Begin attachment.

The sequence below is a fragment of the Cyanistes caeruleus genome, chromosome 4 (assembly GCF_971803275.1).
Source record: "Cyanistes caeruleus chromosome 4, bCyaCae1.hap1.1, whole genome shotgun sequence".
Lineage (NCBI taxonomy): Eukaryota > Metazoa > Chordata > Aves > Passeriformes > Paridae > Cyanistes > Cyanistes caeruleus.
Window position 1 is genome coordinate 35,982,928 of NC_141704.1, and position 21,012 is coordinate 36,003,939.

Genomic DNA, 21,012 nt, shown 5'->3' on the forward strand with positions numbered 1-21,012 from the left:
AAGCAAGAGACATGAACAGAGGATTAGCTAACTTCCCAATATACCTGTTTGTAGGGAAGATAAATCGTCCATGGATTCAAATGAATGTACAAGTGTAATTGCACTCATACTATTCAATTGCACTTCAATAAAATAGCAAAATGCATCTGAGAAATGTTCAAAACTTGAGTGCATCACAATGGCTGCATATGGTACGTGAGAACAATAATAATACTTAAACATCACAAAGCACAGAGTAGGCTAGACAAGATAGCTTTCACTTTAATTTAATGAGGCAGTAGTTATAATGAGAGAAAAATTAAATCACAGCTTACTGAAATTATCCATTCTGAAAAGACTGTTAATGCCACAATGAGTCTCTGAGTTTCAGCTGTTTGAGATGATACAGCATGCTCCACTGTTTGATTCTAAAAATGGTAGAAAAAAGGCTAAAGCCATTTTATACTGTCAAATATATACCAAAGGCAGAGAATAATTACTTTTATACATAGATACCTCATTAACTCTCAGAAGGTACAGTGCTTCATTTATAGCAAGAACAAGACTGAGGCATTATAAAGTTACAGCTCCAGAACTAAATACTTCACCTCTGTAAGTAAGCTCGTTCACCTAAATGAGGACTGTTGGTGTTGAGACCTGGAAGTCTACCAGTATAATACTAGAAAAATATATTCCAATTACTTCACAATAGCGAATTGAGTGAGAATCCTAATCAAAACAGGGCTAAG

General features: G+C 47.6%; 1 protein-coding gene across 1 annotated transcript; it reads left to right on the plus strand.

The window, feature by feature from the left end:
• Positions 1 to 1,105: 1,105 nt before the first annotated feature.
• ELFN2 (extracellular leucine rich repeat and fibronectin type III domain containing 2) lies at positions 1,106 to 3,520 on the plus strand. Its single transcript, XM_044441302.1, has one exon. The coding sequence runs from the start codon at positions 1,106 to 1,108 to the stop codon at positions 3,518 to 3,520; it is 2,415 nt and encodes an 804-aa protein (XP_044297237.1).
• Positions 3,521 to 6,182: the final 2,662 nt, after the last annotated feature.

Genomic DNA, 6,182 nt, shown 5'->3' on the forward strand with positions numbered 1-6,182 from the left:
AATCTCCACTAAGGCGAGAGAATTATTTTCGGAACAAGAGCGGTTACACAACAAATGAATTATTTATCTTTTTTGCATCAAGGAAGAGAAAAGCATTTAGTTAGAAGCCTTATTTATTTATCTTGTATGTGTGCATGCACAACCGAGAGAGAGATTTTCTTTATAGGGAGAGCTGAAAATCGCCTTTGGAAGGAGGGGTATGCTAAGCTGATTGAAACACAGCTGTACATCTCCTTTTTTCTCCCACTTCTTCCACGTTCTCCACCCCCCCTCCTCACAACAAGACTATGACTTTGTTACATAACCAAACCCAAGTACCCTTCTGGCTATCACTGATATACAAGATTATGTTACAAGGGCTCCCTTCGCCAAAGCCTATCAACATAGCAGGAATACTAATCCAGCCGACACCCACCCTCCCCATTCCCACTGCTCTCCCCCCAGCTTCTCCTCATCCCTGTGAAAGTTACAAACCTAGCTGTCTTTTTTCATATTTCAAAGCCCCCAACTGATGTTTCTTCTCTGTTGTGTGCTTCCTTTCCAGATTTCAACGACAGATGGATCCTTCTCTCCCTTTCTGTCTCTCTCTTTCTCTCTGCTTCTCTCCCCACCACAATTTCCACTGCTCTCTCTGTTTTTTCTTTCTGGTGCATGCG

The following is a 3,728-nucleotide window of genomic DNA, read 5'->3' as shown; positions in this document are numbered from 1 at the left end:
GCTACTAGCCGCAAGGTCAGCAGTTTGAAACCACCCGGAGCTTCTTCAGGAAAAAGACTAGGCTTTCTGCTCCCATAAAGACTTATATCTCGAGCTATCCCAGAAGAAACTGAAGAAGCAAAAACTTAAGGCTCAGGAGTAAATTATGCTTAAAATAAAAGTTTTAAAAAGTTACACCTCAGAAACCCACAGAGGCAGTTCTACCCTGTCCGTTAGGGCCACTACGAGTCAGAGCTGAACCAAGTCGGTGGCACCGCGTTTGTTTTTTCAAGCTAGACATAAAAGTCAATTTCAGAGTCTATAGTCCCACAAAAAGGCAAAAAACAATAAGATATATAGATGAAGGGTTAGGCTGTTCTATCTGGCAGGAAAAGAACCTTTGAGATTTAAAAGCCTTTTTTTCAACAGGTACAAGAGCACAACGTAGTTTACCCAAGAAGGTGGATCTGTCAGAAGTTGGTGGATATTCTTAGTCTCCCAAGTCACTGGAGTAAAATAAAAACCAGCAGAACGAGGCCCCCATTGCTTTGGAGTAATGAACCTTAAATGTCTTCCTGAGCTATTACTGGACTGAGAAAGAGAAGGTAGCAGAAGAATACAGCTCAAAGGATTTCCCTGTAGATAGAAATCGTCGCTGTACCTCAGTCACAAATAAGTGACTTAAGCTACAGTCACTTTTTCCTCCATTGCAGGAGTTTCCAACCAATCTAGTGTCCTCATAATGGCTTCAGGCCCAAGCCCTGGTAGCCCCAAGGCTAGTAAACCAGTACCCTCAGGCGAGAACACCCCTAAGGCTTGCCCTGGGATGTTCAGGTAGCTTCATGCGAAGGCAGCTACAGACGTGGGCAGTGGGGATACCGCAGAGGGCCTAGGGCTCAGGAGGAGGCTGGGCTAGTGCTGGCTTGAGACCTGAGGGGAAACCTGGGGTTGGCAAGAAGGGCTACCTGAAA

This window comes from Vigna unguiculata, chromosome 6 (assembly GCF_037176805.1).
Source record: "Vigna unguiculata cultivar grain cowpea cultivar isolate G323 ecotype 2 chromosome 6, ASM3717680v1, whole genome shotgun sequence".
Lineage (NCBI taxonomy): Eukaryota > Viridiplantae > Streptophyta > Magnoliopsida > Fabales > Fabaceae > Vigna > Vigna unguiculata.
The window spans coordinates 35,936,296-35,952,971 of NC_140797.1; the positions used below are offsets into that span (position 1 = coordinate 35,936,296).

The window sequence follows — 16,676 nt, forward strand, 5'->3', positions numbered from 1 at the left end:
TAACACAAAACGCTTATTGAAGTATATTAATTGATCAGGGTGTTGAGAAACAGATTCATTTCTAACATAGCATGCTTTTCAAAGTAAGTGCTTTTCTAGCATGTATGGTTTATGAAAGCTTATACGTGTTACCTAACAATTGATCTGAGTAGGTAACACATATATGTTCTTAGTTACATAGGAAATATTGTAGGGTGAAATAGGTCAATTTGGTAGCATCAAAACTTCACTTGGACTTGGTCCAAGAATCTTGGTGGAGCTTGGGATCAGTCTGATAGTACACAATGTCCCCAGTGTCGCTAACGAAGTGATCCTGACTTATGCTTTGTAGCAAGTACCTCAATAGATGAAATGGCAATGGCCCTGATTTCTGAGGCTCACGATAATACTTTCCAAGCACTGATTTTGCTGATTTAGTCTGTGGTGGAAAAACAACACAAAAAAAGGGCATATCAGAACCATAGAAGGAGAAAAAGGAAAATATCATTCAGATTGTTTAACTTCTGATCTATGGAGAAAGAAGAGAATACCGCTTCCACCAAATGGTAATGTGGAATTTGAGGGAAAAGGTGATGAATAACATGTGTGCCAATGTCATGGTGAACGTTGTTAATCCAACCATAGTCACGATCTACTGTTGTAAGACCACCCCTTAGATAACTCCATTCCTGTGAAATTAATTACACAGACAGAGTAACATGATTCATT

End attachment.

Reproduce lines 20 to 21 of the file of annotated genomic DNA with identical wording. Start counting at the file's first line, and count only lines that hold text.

The window sequence follows — 16,676 nt, forward strand, 5'->3', positions numbered from 1 at the left end:
TAACACAAAACGCTTATTGAAGTATATTAATTGATCAGGGTGTTGAGAAACAGATTCATTTCTAACATAGCATGCTTTTCAAAGTAAGTGCTTTTCTAGCATGTATGGTTTATGAAAGCTTATACGTGTTACCTAACAATTGATCTGAGTAGGTAACACATATATGTTCTTAGTTACATAGGAAATATTGTAGGGTGAAATAGGTCAATTTGGTAGCATCAAAACTTCACTTGGACTTGGTCCAAGAATCTTGGTGGAGCTTGGGATCAGTCTGATAGTACACAATGTCCCCAGTGTCGCTAACGAAGTGATCCTGACTTATGCTTTGTAGCAAGTACCTCAATAGATGAAATGGCAATGGCCCTGATTTCTGAGGCTCACGATAATACTTTCCAAGCACTGATTTTGCTGATTTAGTCTGTGGTGGAAAAACAACACAAAAAAAGGGCATATCAGAACCATAGAAGGAGAAAAAGGAAAATATCATTCAGATTGTTTAACTTCTGATCTATGGAGAAAGAAGAGAATACCGCTTCCACCAAATGGTAATGTGGAATTTGAGGGAAAAGGTGATGAATAACATGTGTGCCAATGTCATGGTGAACGTTGTTAATCCAACCATAGTCACGATCTACTGTTGTAAGACCACCCCTTAGATAACTCCATTCCTGTGAAATTAATTACACAGACAGAGTAACATGATTCATT